That new direction resulted in Dease having the confidence to create her own music theatre show, City of Shadows, which premiered at the 2012 Perth Fringe World. The piece is an intimate song cycle performed by Dease and a string quartet, inspired by the collection of forensic photographs held by the Justice and Police Museum (the same archive well deployed by Ross Gibson and Kate Richards in their media art work, Life After Wartime, RT34, RT80). Dease was shocked at how well the work was received. When the offers started coming in she had to decide whether she thought this quite personal work, which she describes as “an exorcism” of sorts, was something she felt comfortable continuing. “I was very concerned when we premiered the piece in Perth that people wouldn’t understand that I was in no way wanting to exploit these images or use them to gain anything in any other way than to project a message. I guess I felt safe doing that in Perth because I had a reputation here and people understand that that’s not the kind of artist I am. But then all of sudden I got offers to take it to New York and then Melbourne—I don’t have that [reputation] there and I was concerned. But to my complete joy, 99% of people have understood what it is about.”

Accompanied by the highly evocative images, the cycle has a loose interlinking narrative but features separate sections that Dease says focus on “particular victims or particular perpetrators. And there’s a whole section largely dedicated to the detectives themselves.” Dease chose to accompany herself with a string quartet (Brian J Kruger, Hayley-Jane Ayres, Aaron Wyatt, Tristen Parr). “I write for strings quite a lot so it was something I could rely on, that this particular sound was going to suit these images. As a lot of it is largely improvised with the strings, I knew the performers that I wanted and I knew they’d interpret these notes and songs and these images the way I wanted them to.”

In City of Shadows Dease realised she’d slipped into another role she’d never really planned, that of director. So to investigate this further she applied for The Besen Associate Artist Program at Malthouse Theatre, Melbourne undertaking a one month residency in July 2013. She split her attention between working “with Jethro Woodward in sound design, Matthew Lutton in directing and David Chisholm in composition. So I got more of a handle on that style of communication between professionals and how music can sit live and pre-recorded in a theatre setting and how a director deals with those kinds of things.”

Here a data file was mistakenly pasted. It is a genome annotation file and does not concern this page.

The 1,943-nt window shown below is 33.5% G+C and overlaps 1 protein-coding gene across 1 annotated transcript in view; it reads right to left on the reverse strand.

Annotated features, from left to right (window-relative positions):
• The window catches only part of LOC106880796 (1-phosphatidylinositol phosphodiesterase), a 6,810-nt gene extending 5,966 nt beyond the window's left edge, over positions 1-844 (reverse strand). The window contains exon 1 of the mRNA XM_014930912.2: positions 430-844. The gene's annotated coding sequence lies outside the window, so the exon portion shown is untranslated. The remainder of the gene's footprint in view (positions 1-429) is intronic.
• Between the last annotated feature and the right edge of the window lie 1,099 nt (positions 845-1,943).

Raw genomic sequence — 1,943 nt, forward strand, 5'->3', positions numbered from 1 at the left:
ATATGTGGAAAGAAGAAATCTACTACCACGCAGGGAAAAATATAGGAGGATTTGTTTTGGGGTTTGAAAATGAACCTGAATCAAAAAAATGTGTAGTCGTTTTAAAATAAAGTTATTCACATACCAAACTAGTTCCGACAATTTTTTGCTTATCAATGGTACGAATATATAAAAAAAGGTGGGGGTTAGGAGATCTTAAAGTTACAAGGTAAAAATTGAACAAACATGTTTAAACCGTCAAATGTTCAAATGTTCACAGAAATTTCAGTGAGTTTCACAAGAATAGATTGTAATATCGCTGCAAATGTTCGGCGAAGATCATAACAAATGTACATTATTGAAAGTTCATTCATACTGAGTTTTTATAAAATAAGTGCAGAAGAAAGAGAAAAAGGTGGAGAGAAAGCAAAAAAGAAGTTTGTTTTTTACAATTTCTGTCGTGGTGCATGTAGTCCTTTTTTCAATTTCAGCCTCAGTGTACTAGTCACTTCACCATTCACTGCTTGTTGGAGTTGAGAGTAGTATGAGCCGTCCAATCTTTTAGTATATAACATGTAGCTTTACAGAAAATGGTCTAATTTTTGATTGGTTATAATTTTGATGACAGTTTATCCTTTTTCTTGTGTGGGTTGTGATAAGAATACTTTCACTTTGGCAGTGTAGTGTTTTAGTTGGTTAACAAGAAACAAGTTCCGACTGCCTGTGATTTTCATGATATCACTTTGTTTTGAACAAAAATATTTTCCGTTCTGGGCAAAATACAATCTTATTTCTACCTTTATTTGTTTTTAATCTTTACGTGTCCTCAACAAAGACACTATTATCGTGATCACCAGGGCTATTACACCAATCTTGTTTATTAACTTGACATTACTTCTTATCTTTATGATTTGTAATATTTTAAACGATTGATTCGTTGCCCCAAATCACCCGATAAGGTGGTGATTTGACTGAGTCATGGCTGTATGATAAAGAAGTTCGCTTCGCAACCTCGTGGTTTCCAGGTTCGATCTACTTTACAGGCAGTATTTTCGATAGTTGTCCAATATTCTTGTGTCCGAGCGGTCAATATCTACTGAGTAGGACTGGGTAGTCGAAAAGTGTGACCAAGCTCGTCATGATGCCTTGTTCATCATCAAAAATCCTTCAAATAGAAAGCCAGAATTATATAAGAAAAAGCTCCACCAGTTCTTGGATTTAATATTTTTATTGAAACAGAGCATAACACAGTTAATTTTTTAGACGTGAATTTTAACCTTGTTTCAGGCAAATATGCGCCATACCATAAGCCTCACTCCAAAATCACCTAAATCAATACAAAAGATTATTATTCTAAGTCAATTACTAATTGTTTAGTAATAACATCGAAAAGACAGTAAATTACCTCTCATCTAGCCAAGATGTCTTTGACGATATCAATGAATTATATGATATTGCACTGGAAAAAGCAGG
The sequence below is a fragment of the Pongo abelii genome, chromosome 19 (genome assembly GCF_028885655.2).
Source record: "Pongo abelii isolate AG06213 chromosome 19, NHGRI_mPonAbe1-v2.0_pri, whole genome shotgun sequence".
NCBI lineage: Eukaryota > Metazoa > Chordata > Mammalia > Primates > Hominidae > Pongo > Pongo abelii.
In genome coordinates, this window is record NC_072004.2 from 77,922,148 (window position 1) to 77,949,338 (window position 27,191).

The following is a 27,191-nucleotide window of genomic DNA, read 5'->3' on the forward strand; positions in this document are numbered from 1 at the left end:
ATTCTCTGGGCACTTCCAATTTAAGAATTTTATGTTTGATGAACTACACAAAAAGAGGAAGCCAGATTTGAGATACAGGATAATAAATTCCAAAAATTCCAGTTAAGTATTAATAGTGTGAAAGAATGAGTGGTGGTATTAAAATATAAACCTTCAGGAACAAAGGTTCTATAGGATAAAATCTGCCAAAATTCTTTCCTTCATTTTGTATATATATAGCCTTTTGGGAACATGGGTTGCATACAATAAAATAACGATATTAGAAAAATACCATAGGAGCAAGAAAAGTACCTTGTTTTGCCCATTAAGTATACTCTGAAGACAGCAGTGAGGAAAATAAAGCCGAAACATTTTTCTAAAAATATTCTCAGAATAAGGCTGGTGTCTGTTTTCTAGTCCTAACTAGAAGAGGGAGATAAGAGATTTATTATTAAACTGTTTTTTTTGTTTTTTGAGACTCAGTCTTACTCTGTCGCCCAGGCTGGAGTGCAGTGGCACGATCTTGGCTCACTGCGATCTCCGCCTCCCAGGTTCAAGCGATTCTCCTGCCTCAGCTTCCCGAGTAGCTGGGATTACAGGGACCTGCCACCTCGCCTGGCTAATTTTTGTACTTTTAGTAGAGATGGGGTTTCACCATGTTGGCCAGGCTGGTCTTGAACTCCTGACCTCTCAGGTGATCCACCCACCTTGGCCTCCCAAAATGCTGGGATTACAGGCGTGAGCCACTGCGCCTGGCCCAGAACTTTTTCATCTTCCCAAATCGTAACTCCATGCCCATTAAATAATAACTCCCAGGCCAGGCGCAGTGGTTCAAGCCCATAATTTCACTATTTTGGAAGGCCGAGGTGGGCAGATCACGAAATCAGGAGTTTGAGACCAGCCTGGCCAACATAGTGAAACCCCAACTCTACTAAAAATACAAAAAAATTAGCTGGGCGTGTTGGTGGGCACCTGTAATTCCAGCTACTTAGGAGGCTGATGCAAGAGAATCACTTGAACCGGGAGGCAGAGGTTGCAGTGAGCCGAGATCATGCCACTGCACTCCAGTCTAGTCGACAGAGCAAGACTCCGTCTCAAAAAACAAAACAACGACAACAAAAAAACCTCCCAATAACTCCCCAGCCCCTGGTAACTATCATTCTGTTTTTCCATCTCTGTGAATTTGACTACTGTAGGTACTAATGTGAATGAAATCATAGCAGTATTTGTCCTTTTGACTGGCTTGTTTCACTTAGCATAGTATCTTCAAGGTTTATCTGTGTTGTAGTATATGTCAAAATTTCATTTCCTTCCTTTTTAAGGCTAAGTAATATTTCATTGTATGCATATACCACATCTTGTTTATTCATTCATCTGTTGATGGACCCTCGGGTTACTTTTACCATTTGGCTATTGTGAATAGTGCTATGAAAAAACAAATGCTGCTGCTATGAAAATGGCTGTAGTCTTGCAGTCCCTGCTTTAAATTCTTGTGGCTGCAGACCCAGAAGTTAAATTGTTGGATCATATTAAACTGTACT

(Listen to City of Shadows here
Watch City of Shadows trailer here.)

Keeping her ear in

While Dease has been working in theatre she hasn’t neglected her compositional skills in “art music.” Her impressive 40-minute composition 4 part history (listen here), was part of the site-specific sound installations Dialogues with Landscape, commissioned by 2011 Perth International Art Festival and the UWA Cultural Precinct. She’s also just completed a commission for Perth new music ensemble Decibel. Dease comments, “I would like to do a few of those kinds of works a year. I think they push me in a different direction and make me think more about things, especially when I’m given an instrumentation (not choosing one); that really makes me work hard for it and I really enjoy it in the end.”

But it does seem that the lure of the theatre is becoming stronger. Dease is currently thinking about a new show that will take one of the characters from City of Shadows and continue her story. “I think I’m definitely going down the path of using songs in interesting ways in theatre. I’m still trying to explore that and figuring out the best way it can be done.” She feels that collaboration is a real key and that she needs to seek more of this interstate. “As much as I really love working in Perth, I’ll have to continue to duck out, almost on a monthly basis. I enjoy meeting new people and bouncing new ideas [around]. For someone who burrows themselves away in their cave some times, it’s nice to have that feeling of creative unity with another artist.”

20 November 2013